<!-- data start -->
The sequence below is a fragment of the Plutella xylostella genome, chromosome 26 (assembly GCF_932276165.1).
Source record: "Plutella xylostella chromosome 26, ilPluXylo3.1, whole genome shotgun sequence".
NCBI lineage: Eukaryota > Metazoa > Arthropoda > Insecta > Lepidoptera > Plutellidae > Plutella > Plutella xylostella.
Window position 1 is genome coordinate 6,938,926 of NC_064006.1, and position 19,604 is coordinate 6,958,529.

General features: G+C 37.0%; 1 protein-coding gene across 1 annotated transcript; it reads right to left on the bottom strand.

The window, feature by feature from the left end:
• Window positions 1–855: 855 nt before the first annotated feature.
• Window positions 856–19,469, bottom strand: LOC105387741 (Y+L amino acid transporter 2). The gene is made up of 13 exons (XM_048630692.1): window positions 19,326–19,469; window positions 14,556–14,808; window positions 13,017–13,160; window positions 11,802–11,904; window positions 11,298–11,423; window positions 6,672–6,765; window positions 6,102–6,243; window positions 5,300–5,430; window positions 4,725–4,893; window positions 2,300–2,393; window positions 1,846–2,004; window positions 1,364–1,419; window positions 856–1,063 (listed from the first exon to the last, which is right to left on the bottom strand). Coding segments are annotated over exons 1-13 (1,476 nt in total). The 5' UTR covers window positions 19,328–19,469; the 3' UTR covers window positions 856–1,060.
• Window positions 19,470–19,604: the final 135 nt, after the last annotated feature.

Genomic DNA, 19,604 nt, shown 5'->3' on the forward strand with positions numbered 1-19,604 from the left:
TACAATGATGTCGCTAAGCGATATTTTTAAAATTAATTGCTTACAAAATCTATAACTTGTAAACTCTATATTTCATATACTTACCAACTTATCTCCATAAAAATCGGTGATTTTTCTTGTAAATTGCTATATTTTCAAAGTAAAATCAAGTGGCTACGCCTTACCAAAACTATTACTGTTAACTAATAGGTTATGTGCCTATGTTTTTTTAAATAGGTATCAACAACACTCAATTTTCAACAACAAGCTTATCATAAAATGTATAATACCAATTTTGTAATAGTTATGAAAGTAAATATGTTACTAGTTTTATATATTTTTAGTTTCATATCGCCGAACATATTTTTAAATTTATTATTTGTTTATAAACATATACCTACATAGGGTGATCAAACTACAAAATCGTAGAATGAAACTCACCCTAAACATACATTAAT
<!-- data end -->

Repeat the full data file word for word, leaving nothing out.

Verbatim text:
The sequence below is a fragment of the Plutella xylostella genome, chromosome 26 (assembly GCF_932276165.1).
Source record: "Plutella xylostella chromosome 26, ilPluXylo3.1, whole genome shotgun sequence".
NCBI lineage: Eukaryota > Metazoa > Arthropoda > Insecta > Lepidoptera > Plutellidae > Plutella > Plutella xylostella.
Window position 1 is genome coordinate 6,938,926 of NC_064006.1, and position 19,604 is coordinate 6,958,529.

General features: G+C 37.0%; 1 protein-coding gene across 1 annotated transcript; it reads right to left on the bottom strand.

The window, feature by feature from the left end:
• Window positions 1–855: 855 nt before the first annotated feature.
• Window positions 856–19,469, bottom strand: LOC105387741 (Y+L amino acid transporter 2). The gene is made up of 13 exons (XM_048630692.1): window positions 19,326–19,469; window positions 14,556–14,808; window positions 13,017–13,160; window positions 11,802–11,904; window positions 11,298–11,423; window positions 6,672–6,765; window positions 6,102–6,243; window positions 5,300–5,430; window positions 4,725–4,893; window positions 2,300–2,393; window positions 1,846–2,004; window positions 1,364–1,419; window positions 856–1,063 (listed from the first exon to the last, which is right to left on the bottom strand). Coding segments are annotated over exons 1-13 (1,476 nt in total). The 5' UTR covers window positions 19,328–19,469; the 3' UTR covers window positions 856–1,060.
• Window positions 19,470–19,604: the final 135 nt, after the last annotated feature.

Genomic DNA, 19,604 nt, shown 5'->3' on the forward strand with positions numbered 1-19,604 from the left:
TACAATGATGTCGCTAAGCGATATTTTTAAAATTAATTGCTTACAAAATCTATAACTTGTAAACTCTATATTTCATATACTTACCAACTTATCTCCATAAAAATCGGTGATTTTTCTTGTAAATTGCTATATTTTCAAAGTAAAATCAAGTGGCTACGCCTTACCAAAACTATTACTGTTAACTAATAGGTTATGTGCCTATGTTTTTTTAAATAGGTATCAACAACACTCAATTTTCAACAACAAGCTTATCATAAAATGTATAATACCAATTTTGTAATAGTTATGAAAGTAAATATGTTACTAGTTTTATATATTTTTAGTTTCATATCGCCGAACATATTTTTAAATTTATTATTTGTTTATAAACATATACCTACATAGGGTGATCAAACTACAAAATCGTAGAATGAAACTCACCCTAAACATACATTAAT